Smaller companies – especially startups – often require their UX professionals to wear many different hats. In an fast environment with less resources, scrappy startups look for unicorns who can do it all.

Agencies can be anywhere in the middle – they hire based on client needs. If a client demonstrates need for a content strategist, a agency would hire a content strategist. Or a user researcher, and so on.

Regardless of the type of company, you can expect most UX Design jobs to be asking for some combination of 1) UX Design 2) Visual Design and 3) Code.

Example: A job might look like 80% UX, 20% Visual, 0% Code.

You just have to carefully comb through job descriptions and talk to recruiters to figure out that those percentages will roughly be.

So, which UX Jobs should I go for?

The safe route is to tell you “it depends.” But for most User Experience Beginners, what I’ve seen by and large is that the most suitable roles ask for skills in UX Design and/or Visual Design, with job titles like:

Content strategy and user research/usability  jobs are more defined, and dedicated effort to either task usually don’t fall under the purview of generalist UX Design.

These are more specialized jobs that typically require more schooling and years of experience. Also – there is less demand and less openings in these jobs. Unless you’re passionate about content strategy or user research, I wouldn’t sweat too much on these jobs.

Yeah, I admit it –  there’s a good amount of generalizations made in this article but it is written for maximum effectiveness for most UXBs.

Obviously what job you end up going for depends on your individual background – you know your skill-set best.  But it’s my hope that confused UXBs can now make better sense of the plethora of UX job titles out there, avoid jobs that are a bad match, and ultimately find the most suitable job.

Agree, disagree, or just feel strongly about your UX job title? Let’s have a discussion in the comments below.


9 responses to “How to Navigate the Ocean of UX Job Titles”

  1. Some great insights here, write more :)

  2. What do you think of the title “product designer?” My problem is that I’m a UX unicorn, and there isn’t a title I can use from my understanding for the general public.

    Any advice?

    1. That’s a great problem to have, Marcos! It all depends on what and where you want to be. If you enjoy a mix of UX, visual design and code, you’ll have no problem calling yourself a Product Designer in San Francisco. I think the term Product Designer is becoming common amongst startups in general.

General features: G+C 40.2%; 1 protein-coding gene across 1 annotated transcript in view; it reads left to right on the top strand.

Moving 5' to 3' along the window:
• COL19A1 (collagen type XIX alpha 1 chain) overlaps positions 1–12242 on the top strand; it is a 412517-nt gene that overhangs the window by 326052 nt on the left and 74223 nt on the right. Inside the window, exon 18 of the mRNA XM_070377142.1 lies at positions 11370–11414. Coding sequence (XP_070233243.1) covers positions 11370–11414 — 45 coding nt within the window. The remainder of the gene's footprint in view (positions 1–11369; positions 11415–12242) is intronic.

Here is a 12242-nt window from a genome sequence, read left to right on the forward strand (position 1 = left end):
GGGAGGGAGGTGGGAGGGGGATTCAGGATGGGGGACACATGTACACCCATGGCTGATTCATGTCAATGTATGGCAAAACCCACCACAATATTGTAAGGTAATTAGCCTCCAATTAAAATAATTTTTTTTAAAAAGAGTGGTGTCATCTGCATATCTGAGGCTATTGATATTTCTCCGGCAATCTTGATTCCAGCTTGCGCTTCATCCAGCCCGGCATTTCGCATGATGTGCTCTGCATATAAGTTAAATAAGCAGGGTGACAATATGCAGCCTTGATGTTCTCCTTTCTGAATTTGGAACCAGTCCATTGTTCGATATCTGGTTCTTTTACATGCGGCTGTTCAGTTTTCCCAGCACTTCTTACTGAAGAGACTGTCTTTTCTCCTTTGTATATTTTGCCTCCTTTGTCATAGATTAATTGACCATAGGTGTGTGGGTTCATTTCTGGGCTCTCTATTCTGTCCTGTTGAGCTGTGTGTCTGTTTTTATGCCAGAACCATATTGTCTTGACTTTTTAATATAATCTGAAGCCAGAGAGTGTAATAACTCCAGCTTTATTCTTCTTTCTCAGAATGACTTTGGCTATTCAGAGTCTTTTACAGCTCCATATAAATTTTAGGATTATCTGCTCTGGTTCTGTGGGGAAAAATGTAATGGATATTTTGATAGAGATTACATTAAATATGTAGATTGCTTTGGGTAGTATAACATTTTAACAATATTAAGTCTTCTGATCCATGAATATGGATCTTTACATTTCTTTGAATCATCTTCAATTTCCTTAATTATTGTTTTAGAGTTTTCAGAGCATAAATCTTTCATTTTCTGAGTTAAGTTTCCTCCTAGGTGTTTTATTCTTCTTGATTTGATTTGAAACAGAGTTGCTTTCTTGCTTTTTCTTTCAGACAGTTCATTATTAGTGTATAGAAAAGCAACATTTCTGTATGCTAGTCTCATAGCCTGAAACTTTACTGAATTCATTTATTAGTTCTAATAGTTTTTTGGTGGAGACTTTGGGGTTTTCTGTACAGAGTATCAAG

On the other hand, if you want to focus on strategy and user experience, just call yourself a UX Designer. Job titles can be tailored to the direction you want to go and what you want to do :)

  3. Thanks oz for the article!

    As a UX researcher, I was searching what other UX titles are there and landed on your article. Coming from an engineering background (so I can code) with a passion also for visual design. I struggled quite some time to find a combination of those two seemingly unrelated fields, before finally stepping into the UX world. I have called myself UX engineer, UX designer, and then UX architect. But throughout the years working with real users, I discovered usability and user research is what I truly passionate about, so I took on to that path.

    Because my path overlaps with many roles you mentioned here, I really enjoyed reading your article. Thank you for explaining these confusing fields very clearly. And I liked when you call people with the ability to do it all “unicorn” ;).

  4. I’m late to the party here but i too have struggled to find where i sit in the chain. The problem is, working at a small agency, even though i do the UI design work, i also have to do the solution and sketching from the research. That in itself is UX. So in my role i am responsible for the solution as well as the creative. Can you be in this space? its quite confusing at times.

  5. i want to start ux designing, what other things should i know before starting to learn ux desinging and after that what all topics should i cover in ux design to get a job. Thanks

  6. I enjoyed reading your article thank you,I want to start UX design and need to be more focused on concepts,these topics are helpful.

  7. I thoroughly enjoyed reading this article !

  8. M Peterson Avatar
    M Peterson

    You left out UX Architect and UX Engineer…

    And not one time when I was performing Information Architecture was it deemed not aligned to business, but in fact it HAS to be. Try reconstructing the taxonomy of a Navigation Schema (main navigation) without approval from upper management for their huge website or portal. Its probably the only job where its mandatory to do this. I thought I’d send my students here, but its underwhelming without real insights in these jobs with first-hand knowledge.